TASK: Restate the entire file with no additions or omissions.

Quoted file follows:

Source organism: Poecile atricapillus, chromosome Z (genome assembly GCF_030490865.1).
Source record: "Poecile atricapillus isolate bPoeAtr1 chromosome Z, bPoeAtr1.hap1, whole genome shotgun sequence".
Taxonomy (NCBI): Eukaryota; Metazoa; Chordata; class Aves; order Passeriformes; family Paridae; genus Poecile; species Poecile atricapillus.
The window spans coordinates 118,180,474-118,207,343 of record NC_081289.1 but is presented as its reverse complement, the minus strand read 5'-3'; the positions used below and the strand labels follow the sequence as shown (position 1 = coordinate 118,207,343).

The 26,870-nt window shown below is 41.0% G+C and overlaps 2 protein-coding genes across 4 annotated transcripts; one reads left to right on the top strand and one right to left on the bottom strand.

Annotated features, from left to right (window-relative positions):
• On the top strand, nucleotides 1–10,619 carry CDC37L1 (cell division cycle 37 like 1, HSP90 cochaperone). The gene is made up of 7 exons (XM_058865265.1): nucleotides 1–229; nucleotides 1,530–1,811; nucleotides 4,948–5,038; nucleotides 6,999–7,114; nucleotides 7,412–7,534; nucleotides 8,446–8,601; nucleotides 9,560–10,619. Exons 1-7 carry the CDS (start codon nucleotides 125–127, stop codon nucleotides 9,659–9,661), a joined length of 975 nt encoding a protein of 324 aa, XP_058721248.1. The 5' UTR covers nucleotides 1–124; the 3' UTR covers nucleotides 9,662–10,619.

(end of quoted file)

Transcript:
Source organism: Poecile atricapillus, chromosome Z (genome assembly GCF_030490865.1).
Source record: "Poecile atricapillus isolate bPoeAtr1 chromosome Z, bPoeAtr1.hap1, whole genome shotgun sequence".
Taxonomy (NCBI): Eukaryota; Metazoa; Chordata; class Aves; order Passeriformes; family Paridae; genus Poecile; species Poecile atricapillus.
The window spans coordinates 118,180,474-118,207,343 of record NC_081289.1 but is presented as its reverse complement, the minus strand read 5'-3'; the positions used below and the strand labels follow the sequence as shown (position 1 = coordinate 118,207,343).

The 26,870-nt window shown below is 41.0% G+C and overlaps 2 protein-coding genes across 4 annotated transcripts; one reads left to right on the top strand and one right to left on the bottom strand.

Annotated features, from left to right (window-relative positions):
• On the top strand, nucleotides 1–10,619 carry CDC37L1 (cell division cycle 37 like 1, HSP90 cochaperone). The gene is made up of 7 exons (XM_058865265.1): nucleotides 1–229; nucleotides 1,530–1,811; nucleotides 4,948–5,038; nucleotides 6,999–7,114; nucleotides 7,412–7,534; nucleotides 8,446–8,601; nucleotides 9,560–10,619. Exons 1-7 carry the CDS (start codon nucleotides 125–127, stop codon nucleotides 9,659–9,661), a joined length of 975 nt encoding a protein of 324 aa, XP_058721248.1. The 5' UTR covers nucleotides 1–124; the 3' UTR covers nucleotides 9,662–10,619.